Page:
If you want more power or economy from your car, it’s worth considering a remap. This alters how the engine works in order to improve performance, and is also known as chipping. We get lots of letters and E-mails inquiring about this, so here we explain what’s involved.
Remaps are made possible by your car’s engine control unit (ECU). This controls the ignition timing, air/fuel mixture and (on turbo cars) boost pressure. It also imposes any speed or rev limits.
A chipping company can reprogramme the car’s ECU to change how it controls the engine and can also remove any limits placed on it. This used to be done by plugging a microchip with new software into your car’s circuit board, but these days, software can be installed using a laptop connected to its diagnostic port.
The gains can be impressive. Remapper Superchips lets you search the make, model and engine of your car online, to see what improvement it can make.
For example, its £455 upgrade for the MkVI VW Golf GTI boosts power from 207bhp to 251bhp, and torque from 280Nm to 324Nm.
Chipping turbodiesel engines can increase economy by seven to 10 per cent, because it adds torque lower down the rev range. This means the engine doesn’t have to work as hard as before.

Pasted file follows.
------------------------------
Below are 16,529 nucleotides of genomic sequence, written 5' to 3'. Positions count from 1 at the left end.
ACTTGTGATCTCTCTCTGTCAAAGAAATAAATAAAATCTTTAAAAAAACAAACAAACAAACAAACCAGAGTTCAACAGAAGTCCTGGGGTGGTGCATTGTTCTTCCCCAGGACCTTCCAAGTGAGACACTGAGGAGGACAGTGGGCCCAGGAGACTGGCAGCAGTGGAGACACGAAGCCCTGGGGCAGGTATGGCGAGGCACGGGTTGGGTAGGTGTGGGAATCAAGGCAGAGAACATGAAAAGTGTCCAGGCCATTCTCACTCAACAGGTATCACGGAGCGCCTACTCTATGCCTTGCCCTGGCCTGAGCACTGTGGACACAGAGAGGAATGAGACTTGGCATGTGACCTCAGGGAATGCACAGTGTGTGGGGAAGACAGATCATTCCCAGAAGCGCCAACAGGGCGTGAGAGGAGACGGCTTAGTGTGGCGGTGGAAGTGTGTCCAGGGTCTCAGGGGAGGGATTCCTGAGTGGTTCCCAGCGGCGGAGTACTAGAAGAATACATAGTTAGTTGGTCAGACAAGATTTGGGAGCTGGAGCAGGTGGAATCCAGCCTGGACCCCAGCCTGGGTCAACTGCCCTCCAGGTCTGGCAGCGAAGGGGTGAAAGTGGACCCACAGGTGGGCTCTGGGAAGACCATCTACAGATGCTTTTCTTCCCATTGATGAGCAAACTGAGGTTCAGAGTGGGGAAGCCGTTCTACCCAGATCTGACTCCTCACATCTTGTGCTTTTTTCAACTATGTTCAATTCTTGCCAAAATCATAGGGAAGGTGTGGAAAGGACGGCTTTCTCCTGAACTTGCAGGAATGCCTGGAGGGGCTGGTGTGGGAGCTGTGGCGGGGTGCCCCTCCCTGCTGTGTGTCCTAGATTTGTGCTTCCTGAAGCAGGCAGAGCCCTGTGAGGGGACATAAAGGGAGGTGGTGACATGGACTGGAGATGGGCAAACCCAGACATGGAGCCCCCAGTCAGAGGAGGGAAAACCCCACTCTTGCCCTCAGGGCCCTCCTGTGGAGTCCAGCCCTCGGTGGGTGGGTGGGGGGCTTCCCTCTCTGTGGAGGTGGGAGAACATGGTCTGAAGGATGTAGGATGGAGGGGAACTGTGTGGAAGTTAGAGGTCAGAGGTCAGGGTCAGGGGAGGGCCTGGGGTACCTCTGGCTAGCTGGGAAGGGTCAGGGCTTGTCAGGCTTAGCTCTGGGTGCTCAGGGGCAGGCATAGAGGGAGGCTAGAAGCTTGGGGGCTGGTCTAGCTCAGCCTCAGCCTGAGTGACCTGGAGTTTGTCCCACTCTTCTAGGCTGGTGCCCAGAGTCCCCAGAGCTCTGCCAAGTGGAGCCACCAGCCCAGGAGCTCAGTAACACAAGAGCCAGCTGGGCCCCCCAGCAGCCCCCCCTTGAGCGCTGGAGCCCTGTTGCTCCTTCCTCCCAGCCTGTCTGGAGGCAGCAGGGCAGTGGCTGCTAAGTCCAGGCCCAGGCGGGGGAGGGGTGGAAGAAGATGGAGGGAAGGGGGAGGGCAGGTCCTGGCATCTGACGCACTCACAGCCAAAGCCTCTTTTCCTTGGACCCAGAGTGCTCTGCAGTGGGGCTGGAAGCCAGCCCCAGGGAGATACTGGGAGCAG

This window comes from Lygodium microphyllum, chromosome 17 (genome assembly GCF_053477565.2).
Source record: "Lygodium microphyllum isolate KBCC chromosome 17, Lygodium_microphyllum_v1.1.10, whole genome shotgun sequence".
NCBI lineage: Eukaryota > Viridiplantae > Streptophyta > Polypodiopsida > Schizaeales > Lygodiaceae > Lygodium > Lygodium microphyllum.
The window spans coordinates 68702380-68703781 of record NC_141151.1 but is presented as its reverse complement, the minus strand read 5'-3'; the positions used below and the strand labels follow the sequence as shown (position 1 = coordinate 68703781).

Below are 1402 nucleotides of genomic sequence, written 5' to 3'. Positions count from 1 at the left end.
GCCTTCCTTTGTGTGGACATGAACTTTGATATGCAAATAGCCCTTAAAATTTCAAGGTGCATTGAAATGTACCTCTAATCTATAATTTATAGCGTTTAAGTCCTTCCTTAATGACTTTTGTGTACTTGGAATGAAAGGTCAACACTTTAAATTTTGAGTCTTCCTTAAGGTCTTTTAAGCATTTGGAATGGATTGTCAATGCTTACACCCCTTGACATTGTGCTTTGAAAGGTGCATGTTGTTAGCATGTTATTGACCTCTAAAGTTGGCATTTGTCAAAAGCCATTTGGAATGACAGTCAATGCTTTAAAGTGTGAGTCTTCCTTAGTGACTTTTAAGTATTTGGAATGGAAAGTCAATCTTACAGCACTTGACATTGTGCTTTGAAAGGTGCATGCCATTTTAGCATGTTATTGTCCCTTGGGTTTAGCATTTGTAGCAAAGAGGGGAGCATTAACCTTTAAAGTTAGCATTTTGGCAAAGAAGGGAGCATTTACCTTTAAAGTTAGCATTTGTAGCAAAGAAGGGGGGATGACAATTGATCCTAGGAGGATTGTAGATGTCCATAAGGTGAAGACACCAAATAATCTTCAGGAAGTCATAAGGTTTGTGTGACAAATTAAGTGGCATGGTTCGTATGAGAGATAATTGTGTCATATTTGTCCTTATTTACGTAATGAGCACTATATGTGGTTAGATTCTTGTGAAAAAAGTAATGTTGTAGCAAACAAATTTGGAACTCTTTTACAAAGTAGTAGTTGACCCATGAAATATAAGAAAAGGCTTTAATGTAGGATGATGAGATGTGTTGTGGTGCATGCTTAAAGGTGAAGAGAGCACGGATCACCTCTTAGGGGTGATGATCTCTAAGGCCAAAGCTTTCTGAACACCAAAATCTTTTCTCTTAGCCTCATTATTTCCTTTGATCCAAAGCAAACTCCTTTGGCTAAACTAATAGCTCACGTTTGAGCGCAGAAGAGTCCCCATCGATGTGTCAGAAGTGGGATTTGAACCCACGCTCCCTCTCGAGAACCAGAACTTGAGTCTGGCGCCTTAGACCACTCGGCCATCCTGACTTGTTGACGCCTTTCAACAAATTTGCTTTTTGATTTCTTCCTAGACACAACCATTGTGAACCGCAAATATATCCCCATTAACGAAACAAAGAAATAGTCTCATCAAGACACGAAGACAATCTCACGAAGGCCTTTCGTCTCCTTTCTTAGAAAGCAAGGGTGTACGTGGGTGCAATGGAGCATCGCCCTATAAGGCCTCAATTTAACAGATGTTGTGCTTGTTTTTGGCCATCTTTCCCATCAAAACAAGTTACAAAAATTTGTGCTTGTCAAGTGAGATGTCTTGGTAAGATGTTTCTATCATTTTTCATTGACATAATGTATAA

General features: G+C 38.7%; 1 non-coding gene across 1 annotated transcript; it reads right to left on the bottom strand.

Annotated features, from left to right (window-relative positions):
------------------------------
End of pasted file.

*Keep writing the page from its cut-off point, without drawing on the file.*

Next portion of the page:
Many companies offer plug-in kits that are pre-installed with the software upgrade. These allow owners to remap their engines themselves. It means you can restore the car’s factory settings should you wish, plus there’s no need to travel to the company’s premises.
Some people are concerned that remapping could cause problems with their car. But it shouldn’t affect reliability if you use a reputable company such as Superchips.
Its technical director Jamie Turvey told us: “Remapping does put extra strain on an engine, but not a dangerous amount. We check carefully that the temperatures and pressures our remaps put the engine through don’t exceed the acceptable parameters.”
He added that most cars’ engines are built to offer more performance than they actually deliver. “You find manufacturers launch a car with a set power figure, but then over the life of the model they’ll introduce a few facelifts and performance versions,” he explained.
“They don’t develop new engines for each new version: mostly they limit the performance of the earlier models and then offer a little more power with each new edition. We just release the optimum performance.”
Obviously, you need to inform your insurer of a remap. But you may be pleasantly surprised by its reaction, according to Turvey.
“Historically, insurers would run a mile from chipped cars,” he said. “Some still will, but for the most part it’s very different these days. Some will just say ‘thanks for letting us know’; others will have a set fee.”